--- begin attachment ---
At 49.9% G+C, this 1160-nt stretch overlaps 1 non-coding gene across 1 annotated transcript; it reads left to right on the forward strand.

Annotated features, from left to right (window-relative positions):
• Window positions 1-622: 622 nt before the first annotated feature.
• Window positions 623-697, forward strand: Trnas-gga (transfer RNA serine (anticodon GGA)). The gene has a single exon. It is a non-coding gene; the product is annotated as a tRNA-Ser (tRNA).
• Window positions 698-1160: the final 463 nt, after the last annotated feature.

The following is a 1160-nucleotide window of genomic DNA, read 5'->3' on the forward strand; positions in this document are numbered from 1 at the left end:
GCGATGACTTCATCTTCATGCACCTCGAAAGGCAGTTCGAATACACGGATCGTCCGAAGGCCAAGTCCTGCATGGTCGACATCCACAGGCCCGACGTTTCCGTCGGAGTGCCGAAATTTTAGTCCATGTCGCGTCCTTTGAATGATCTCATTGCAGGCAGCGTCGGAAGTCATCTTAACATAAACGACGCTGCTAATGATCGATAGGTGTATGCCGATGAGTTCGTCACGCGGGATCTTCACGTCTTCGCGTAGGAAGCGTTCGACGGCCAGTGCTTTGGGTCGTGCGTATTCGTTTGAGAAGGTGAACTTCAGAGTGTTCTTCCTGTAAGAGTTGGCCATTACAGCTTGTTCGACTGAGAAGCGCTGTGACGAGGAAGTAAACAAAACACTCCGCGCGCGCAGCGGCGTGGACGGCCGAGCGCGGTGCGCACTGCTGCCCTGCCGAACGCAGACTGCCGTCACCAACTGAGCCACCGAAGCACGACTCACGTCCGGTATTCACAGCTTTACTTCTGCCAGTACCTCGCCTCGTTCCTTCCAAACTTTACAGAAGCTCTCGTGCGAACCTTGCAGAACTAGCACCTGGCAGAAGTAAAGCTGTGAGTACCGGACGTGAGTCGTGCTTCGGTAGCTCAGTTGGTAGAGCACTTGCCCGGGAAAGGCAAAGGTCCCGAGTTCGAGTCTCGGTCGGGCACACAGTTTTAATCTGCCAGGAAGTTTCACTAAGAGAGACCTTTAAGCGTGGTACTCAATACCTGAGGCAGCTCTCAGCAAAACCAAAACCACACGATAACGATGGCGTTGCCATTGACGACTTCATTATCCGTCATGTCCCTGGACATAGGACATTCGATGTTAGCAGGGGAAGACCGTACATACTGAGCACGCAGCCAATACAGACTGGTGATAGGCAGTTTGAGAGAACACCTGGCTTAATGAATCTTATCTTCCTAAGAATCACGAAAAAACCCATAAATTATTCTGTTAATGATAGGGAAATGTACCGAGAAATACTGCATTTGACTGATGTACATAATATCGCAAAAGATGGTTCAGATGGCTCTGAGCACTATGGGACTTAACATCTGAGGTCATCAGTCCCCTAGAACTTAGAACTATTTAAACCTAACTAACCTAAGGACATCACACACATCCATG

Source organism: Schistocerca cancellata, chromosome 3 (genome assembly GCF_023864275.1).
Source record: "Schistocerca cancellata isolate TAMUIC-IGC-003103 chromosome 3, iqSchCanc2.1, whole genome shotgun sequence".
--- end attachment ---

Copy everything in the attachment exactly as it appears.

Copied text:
At 49.9% G+C, this 1160-nt stretch overlaps 1 non-coding gene across 1 annotated transcript; it reads left to right on the forward strand.

Annotated features, from left to right (window-relative positions):
• Window positions 1-622: 622 nt before the first annotated feature.
• Window positions 623-697, forward strand: Trnas-gga (transfer RNA serine (anticodon GGA)). The gene has a single exon. It is a non-coding gene; the product is annotated as a tRNA-Ser (tRNA).
• Window positions 698-1160: the final 463 nt, after the last annotated feature.

The following is a 1160-nucleotide window of genomic DNA, read 5'->3' on the forward strand; positions in this document are numbered from 1 at the left end:
GCGATGACTTCATCTTCATGCACCTCGAAAGGCAGTTCGAATACACGGATCGTCCGAAGGCCAAGTCCTGCATGGTCGACATCCACAGGCCCGACGTTTCCGTCGGAGTGCCGAAATTTTAGTCCATGTCGCGTCCTTTGAATGATCTCATTGCAGGCAGCGTCGGAAGTCATCTTAACATAAACGACGCTGCTAATGATCGATAGGTGTATGCCGATGAGTTCGTCACGCGGGATCTTCACGTCTTCGCGTAGGAAGCGTTCGACGGCCAGTGCTTTGGGTCGTGCGTATTCGTTTGAGAAGGTGAACTTCAGAGTGTTCTTCCTGTAAGAGTTGGCCATTACAGCTTGTTCGACTGAGAAGCGCTGTGACGAGGAAGTAAACAAAACACTCCGCGCGCGCAGCGGCGTGGACGGCCGAGCGCGGTGCGCACTGCTGCCCTGCCGAACGCAGACTGCCGTCACCAACTGAGCCACCGAAGCACGACTCACGTCCGGTATTCACAGCTTTACTTCTGCCAGTACCTCGCCTCGTTCCTTCCAAACTTTACAGAAGCTCTCGTGCGAACCTTGCAGAACTAGCACCTGGCAGAAGTAAAGCTGTGAGTACCGGACGTGAGTCGTGCTTCGGTAGCTCAGTTGGTAGAGCACTTGCCCGGGAAAGGCAAAGGTCCCGAGTTCGAGTCTCGGTCGGGCACACAGTTTTAATCTGCCAGGAAGTTTCACTAAGAGAGACCTTTAAGCGTGGTACTCAATACCTGAGGCAGCTCTCAGCAAAACCAAAACCACACGATAACGATGGCGTTGCCATTGACGACTTCATTATCCGTCATGTCCCTGGACATAGGACATTCGATGTTAGCAGGGGAAGACCGTACATACTGAGCACGCAGCCAATACAGACTGGTGATAGGCAGTTTGAGAGAACACCTGGCTTAATGAATCTTATCTTCCTAAGAATCACGAAAAAACCCATAAATTATTCTGTTAATGATAGGGAAATGTACCGAGAAATACTGCATTTGACTGATGTACATAATATCGCAAAAGATGGTTCAGATGGCTCTGAGCACTATGGGACTTAACATCTGAGGTCATCAGTCCCCTAGAACTTAGAACTATTTAAACCTAACTAACCTAAGGACATCACACACATCCATG

Source organism: Schistocerca cancellata, chromosome 3 (genome assembly GCF_023864275.1).
Source record: "Schistocerca cancellata isolate TAMUIC-IGC-003103 chromosome 3, iqSchCanc2.1, whole genome shotgun sequence".